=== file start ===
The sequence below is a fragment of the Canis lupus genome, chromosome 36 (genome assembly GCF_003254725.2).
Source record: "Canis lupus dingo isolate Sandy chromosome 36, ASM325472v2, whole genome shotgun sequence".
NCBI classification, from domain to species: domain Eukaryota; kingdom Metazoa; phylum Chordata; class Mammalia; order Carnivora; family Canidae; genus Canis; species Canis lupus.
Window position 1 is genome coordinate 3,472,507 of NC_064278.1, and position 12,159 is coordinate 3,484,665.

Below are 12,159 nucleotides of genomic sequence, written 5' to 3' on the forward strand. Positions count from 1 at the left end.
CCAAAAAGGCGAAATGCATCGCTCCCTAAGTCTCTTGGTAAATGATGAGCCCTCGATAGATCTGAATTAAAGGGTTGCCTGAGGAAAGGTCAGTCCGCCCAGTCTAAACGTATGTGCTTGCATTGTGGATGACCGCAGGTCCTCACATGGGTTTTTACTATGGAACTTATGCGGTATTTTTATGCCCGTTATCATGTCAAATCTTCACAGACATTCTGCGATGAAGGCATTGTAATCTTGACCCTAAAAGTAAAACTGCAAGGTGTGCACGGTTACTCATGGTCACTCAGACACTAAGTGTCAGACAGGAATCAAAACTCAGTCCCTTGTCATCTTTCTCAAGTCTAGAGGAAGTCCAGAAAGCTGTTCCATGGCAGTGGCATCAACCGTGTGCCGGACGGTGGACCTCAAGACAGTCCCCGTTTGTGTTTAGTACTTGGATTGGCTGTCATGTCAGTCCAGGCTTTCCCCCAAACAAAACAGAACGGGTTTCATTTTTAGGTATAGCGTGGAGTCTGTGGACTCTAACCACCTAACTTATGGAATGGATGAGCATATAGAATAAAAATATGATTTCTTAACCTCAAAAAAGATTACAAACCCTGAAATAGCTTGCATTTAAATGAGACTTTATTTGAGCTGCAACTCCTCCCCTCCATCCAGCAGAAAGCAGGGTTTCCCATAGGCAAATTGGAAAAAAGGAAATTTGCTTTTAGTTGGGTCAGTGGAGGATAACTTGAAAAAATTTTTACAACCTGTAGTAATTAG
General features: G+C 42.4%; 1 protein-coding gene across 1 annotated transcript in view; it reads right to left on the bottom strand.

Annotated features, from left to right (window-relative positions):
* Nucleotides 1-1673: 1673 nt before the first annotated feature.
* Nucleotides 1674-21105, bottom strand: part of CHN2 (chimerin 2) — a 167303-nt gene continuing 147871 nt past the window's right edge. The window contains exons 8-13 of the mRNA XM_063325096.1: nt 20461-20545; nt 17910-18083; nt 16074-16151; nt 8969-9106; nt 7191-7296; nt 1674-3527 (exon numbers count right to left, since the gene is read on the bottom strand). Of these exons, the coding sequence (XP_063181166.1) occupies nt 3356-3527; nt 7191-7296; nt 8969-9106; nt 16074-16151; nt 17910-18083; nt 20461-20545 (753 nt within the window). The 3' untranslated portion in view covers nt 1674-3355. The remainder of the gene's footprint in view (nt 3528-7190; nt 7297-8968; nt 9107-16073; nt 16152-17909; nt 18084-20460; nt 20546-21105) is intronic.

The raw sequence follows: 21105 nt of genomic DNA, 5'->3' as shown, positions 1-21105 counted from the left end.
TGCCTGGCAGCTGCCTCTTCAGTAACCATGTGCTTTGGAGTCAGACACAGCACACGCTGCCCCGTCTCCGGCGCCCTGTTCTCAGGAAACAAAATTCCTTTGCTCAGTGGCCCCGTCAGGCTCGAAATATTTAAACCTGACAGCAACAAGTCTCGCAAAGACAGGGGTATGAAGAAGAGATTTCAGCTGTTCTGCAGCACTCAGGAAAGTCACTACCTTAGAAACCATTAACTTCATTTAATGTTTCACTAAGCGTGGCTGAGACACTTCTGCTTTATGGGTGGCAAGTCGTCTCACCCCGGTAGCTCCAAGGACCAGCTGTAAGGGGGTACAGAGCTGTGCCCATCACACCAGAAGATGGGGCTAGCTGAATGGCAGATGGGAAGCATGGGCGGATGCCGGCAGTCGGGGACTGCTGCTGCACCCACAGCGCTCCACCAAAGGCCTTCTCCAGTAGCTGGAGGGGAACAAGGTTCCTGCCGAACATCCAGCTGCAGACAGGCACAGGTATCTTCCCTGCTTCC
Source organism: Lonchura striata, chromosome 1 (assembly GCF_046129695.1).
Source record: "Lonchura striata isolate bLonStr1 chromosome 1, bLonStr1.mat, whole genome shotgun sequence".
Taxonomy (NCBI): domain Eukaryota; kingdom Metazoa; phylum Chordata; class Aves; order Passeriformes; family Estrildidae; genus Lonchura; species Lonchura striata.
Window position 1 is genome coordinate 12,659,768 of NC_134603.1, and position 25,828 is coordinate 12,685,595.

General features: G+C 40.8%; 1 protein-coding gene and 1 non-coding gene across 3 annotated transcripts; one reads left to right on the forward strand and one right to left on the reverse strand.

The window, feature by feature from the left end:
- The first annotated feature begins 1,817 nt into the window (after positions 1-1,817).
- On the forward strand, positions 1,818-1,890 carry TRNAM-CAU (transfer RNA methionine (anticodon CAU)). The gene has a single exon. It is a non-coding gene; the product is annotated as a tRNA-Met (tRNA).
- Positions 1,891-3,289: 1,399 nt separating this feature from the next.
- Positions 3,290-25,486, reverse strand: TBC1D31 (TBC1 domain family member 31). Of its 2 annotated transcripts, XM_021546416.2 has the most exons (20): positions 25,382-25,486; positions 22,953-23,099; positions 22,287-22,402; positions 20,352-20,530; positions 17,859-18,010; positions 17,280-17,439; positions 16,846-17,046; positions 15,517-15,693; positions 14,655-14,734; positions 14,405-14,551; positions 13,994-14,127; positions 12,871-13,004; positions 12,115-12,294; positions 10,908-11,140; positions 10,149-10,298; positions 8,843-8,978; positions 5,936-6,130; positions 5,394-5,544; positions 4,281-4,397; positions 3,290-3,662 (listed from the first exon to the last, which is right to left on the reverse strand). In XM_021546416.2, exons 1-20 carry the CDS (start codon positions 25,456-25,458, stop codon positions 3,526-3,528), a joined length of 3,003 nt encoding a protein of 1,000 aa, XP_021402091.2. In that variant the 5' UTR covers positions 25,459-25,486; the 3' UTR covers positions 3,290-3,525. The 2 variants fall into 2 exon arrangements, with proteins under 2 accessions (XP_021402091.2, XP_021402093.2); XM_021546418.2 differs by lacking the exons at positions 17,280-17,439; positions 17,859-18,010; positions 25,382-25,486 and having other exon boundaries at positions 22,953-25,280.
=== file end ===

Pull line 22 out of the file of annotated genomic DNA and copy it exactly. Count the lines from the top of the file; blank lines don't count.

- Positions 3,290-25,486, reverse strand: TBC1D31 (TBC1 domain family member 31). Of its 2 annotated transcripts, XM_021546416.2 has the most exons (20): positions 25,382-25,486; positions 22,953-23,099; positions 22,287-22,402; positions 20,352-20,530; positions 17,859-18,010; positions 17,280-17,439; positions 16,846-17,046; positions 15,517-15,693; positions 14,655-14,734; positions 14,405-14,551; positions 13,994-14,127; positions 12,871-13,004; positions 12,115-12,294; positions 10,908-11,140; positions 10,149-10,298; positions 8,843-8,978; positions 5,936-6,130; positions 5,394-5,544; positions 4,281-4,397; positions 3,290-3,662 (listed from the first exon to the last, which is right to left on the reverse strand). In XM_021546416.2, exons 1-20 carry the CDS (start codon positions 25,456-25,458, stop codon positions 3,526-3,528), a joined length of 3,003 nt encoding a protein of 1,000 aa, XP_021402091.2. In that variant the 5' UTR covers positions 25,459-25,486; the 3' UTR covers positions 3,290-3,525. The 2 variants fall into 2 exon arrangements, with proteins under 2 accessions (XP_021402091.2, XP_021402093.2); XM_021546418.2 differs by lacking the exons at positions 17,280-17,439; positions 17,859-18,010; positions 25,382-25,486 and having other exon boundaries at positions 22,953-25,280.